I am not a smoker anymore, but somehow, I am still me.  Just a freer, healthier, and happier version.  The smoke-free me revels in the peaceful quiet of meditation, undisturbed by the constant conflict of dependency, and drinks the sweetness of the breath, unblemished by the ruins of tar-filled lungs.


  1. Your story is so beautiful, inspirational and courageous. Thank you for sharing your journey of loving yourself.

  2. Thank you for sharing. I am a smoker myself, but not a happy one. I have quite successfully managed to restrain myself to less than 10 a day, and sometimes I manage 2-3 weekdays without one, but cigarrettes are a big part of my social life and it is a constant battle... like having a demon and an angel on each shoulder. I never mention this in my blog because I was afraid of having hate comments (as in, 'you are an insult to yoga') so I am very grateful you have decided to write this post so I can see I am not alone :)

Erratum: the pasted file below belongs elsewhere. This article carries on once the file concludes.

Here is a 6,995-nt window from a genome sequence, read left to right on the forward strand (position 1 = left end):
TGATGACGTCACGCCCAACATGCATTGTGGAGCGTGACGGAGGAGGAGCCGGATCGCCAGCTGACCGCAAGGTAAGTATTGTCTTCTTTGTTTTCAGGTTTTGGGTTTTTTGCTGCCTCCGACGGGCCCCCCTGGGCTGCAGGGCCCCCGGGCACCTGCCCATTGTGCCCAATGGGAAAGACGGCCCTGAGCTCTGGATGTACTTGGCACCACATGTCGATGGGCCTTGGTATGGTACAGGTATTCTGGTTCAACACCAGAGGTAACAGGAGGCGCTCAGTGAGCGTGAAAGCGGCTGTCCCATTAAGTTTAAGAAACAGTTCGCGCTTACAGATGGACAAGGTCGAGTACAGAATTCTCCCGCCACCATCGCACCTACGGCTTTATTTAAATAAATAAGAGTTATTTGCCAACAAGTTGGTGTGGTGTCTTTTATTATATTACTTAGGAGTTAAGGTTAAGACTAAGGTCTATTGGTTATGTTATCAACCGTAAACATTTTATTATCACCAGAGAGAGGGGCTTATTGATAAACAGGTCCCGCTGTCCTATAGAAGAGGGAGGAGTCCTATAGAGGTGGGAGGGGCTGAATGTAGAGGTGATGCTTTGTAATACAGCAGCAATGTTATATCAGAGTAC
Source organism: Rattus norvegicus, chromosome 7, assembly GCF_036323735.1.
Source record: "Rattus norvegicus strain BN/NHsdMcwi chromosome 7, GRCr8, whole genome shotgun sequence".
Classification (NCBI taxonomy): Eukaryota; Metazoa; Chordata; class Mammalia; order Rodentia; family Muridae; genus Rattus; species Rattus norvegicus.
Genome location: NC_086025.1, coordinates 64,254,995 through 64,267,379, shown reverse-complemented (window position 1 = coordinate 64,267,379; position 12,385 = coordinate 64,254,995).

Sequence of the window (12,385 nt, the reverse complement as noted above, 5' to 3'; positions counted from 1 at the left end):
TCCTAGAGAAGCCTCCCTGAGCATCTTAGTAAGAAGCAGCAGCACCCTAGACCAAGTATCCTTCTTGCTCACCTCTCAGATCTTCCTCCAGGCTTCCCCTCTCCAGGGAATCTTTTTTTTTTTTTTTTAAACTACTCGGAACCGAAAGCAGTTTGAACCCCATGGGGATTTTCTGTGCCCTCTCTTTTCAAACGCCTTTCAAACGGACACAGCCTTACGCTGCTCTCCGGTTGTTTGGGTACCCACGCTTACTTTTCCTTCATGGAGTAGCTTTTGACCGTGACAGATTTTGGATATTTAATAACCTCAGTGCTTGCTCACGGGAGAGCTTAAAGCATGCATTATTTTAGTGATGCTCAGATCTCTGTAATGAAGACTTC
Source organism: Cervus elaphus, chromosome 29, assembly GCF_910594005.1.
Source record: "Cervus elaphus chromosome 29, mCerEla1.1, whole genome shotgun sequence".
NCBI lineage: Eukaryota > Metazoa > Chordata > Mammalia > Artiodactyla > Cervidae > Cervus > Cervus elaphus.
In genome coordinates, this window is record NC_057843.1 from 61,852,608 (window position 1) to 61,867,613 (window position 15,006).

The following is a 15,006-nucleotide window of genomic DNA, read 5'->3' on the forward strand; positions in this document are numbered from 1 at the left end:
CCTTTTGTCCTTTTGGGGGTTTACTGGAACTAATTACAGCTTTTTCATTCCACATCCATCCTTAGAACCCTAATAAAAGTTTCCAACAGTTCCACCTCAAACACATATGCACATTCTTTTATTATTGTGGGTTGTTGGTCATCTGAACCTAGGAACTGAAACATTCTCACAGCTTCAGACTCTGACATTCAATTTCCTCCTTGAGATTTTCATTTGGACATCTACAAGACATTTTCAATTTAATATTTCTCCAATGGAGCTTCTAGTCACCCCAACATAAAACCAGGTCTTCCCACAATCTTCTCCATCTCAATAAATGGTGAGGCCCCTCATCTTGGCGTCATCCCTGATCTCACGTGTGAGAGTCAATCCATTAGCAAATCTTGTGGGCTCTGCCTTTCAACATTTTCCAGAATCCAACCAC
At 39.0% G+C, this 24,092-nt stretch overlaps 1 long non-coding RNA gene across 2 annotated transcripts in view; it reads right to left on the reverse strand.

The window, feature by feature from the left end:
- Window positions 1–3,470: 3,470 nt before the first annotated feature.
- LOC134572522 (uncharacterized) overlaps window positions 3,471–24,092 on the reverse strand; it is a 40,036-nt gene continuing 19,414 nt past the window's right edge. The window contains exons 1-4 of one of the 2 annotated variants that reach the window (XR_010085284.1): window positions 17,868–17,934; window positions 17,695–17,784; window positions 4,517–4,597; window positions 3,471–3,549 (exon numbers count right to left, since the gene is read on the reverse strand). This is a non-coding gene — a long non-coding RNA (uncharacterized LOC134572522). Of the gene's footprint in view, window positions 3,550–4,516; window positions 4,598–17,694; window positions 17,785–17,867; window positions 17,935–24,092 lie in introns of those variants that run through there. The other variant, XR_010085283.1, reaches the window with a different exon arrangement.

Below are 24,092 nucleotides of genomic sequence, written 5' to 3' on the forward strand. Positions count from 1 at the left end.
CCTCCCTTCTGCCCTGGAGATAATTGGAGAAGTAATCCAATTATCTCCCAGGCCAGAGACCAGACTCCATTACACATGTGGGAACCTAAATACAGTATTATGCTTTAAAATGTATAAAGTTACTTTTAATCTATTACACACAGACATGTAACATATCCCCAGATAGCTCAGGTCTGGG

3. Lisa - Thank you for taking the time to comment.

    Mixandmatch - It's all part of the journey.

  4. I hope the right people get to read this post because it's a great example of how transformative yoga, is and how it can help in situations where change has previously seemed impossibly hard. It's an inspiring post and I'm happy for you. :-)

  5. One day I just stopped. I'd smoked on and off for well over a decade. I had my first cigarette at 14. I loved it (and if I'm honest I do occassionally miss it).

    But then one day I thought "tomorrow I'll quit". And I did.

    And I haven't had a cigarette since.